I was going through a lot of medical stuff in 2015 so did neglect my hives and barely got them ready for winter last year. Maybe in the bees’ estimation I had too many hives out on Red Path? Well, the four remaining full size Canada teams are coming out of their second winter here, but had over-wintered 2013-2014. Troy’s nuc I installed spring 2015 and it is coming forth spring 2016 very strong. I hope to pay closer attention to everyone this year. I am well and fit for the task. I’ll make some splits, play with some queen rearing techniques, and should have a good honey harvest.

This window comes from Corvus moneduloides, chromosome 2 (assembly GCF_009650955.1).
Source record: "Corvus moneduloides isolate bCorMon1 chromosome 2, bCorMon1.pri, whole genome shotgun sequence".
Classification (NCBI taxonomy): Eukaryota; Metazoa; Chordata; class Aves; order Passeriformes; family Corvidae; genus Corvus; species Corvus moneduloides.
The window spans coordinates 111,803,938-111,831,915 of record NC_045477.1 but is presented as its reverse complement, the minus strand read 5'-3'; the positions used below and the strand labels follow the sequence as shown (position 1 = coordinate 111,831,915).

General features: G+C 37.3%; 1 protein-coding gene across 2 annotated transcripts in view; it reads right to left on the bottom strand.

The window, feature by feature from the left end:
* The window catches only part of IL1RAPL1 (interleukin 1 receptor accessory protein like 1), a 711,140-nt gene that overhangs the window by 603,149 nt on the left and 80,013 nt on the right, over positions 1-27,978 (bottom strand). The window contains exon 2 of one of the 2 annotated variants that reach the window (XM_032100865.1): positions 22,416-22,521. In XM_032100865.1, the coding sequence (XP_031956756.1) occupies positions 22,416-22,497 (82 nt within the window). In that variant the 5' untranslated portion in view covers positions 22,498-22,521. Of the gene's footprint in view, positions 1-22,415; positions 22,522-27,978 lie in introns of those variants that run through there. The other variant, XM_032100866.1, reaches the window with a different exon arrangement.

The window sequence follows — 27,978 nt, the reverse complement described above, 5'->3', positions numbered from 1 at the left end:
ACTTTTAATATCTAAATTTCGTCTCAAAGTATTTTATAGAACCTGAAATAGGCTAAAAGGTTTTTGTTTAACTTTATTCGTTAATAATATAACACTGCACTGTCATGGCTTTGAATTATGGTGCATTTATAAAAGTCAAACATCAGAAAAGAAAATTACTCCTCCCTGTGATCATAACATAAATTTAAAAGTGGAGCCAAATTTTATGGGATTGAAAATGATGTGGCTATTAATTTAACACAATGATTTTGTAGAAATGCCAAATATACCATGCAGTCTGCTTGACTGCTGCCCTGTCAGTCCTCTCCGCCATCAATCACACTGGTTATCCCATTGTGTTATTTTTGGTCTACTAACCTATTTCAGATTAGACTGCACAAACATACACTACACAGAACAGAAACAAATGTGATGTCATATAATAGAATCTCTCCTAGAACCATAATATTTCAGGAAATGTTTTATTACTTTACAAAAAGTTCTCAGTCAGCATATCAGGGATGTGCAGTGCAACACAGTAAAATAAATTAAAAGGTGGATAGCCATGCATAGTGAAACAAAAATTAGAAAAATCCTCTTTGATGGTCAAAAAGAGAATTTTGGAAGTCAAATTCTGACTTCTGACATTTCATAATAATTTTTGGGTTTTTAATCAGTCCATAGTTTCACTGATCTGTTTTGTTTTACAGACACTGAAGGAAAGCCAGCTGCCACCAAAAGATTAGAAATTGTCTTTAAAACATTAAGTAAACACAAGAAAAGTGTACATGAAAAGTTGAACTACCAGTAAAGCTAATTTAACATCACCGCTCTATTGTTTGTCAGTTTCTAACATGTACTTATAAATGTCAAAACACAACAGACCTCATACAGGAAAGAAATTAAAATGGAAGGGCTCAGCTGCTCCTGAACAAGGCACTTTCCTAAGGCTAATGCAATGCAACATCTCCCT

Despite the push to treat, treat, treat our bees, I will monitor, monitor, monitor but I have yet to use anything on these colonies and hope to follow Troy Hall’s example with his apiary, continuing to control my very isolated environment with its disappearing wildflowers, extreme cold, long winters, too many wasp species, and moisture challenges - without the use of chemicals. If I ever do break down and use them it will be a sad report as it means the bees are losing the challenge in this beautiful pristine environment we have been so privileged to enjoy.

Saturday, April 9, 2016

Adventures with Honey: American Bamboo (Japanese Knotweed)